Talk about playing on hard mode! The news this week was rife with stories about, which ostensibly kills the wearer if their character dies in-game. The headset appears to have three shaped charges in the visor pointing right at the wearer’s frontal lobe, and would certainly do a dandy job of executing someone. In a blog post that we suspect was written with tongue planted firmly in cheek, Luckey, the co-founder of Oculus, describes that the interface from the helmet to the game is via optical sensors that watch the proceeding on the screen, and fire when a certain frequency of flashing red light is detected. He’s also talking about ways to prevent the removal of the headset once donned, in case someone wants to tickle the dragon’s tail and try to quickly rip off the headset as in-game death approaches. We’re pretty sure this isn’t serious, as Luckey himself suggested that it was more of an office art thing, but you never know what extremes a “three commas” net worth can push someone to.
, as CEO Eben Upton announced that he foresees the Pi problems resolving completely by this time next year. Upton explains his position in the video embedded in the linked article, which is basically that the lingering effects of the pandemic should resolve themselves over the next few months, leading to normalization of inventory across all Pi models. That obviously has to be viewed with some skepticism; after all, nobody saw the supply chain issues coming in the first place, and there certainly could be another black swan event waiting for us that might cause a repeat performance. But it’s good to hear his optimism, as well as his vision for the future now that we’re at the ten-year anniversary of the first Pi’s release.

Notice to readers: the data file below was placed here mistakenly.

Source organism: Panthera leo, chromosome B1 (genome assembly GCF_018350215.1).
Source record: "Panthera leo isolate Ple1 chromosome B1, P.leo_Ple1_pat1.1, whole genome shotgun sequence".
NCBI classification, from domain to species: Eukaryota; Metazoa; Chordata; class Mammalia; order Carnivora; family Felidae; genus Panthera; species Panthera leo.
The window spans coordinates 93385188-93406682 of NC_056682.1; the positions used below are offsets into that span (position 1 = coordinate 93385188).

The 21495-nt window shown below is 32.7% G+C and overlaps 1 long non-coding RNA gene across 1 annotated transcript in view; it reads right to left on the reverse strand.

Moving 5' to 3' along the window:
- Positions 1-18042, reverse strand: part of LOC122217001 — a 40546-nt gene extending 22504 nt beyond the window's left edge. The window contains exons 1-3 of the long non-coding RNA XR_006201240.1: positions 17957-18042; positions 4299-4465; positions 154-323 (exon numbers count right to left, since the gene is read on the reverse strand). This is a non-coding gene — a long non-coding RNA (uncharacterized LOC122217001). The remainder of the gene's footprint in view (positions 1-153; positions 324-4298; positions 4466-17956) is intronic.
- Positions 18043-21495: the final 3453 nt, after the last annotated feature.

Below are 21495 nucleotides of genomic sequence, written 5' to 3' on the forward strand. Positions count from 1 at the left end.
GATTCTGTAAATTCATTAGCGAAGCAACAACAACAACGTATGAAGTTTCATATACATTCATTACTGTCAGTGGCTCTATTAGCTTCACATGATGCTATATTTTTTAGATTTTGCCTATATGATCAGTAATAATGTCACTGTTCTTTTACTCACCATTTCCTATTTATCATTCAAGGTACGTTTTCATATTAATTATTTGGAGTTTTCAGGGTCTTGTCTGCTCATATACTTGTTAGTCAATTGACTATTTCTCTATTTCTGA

But if you really, really can’t wait for the flow of Pi’s to normalize, there are a host of services out there that will help you find one. Check outif you absolutely, positively have to get a Pi right now. Just be ready to open your wallet wide.
If your dream job has always been to build space hardware, then there’s good news buried inon why the NASA Psyche mission has missed its 2022 launch window. Psyche is an orbiter designed to study the iron-rich asteroid 16 Psyche, to figure out what role metallic asteroids play in planetary formation, if any. The report on the launch delay blames “an imbalance between the workload and the available workforce at JPL.” This would seem to translate into job opportunities for engineers — qualified ones, at least — as the review board recommended increasing staffing at JPL, particularly in critical positions like the currently vacant chief engineer slot. The report also blames the lack of experienced staff on flight projects, which of course new hires won’t do much about. But if you’ve ever dreamed about being a rocket surgeon, now may be the time.
And finally, while we don’t generally like to feature crowd-funding pitches, here’s one that caught our eye. Jon George, a former field engineer and system engineer for mainframe computers, is. He says that working System/34 machines are pretty rare, and we’re inclined to believe him. He was looking for about $1,800 to acquire the machine and have it shipped across the country, but it looks like blew through that goal in one day, with donations totaling $2,559 at this writing. We’d imagine there will be plenty of unseen expenses before the restoration is done, whereupon the working machine will hopefully head off to a computer museum. Seems like a great project to us, and we’re keen to see the restoration get underway.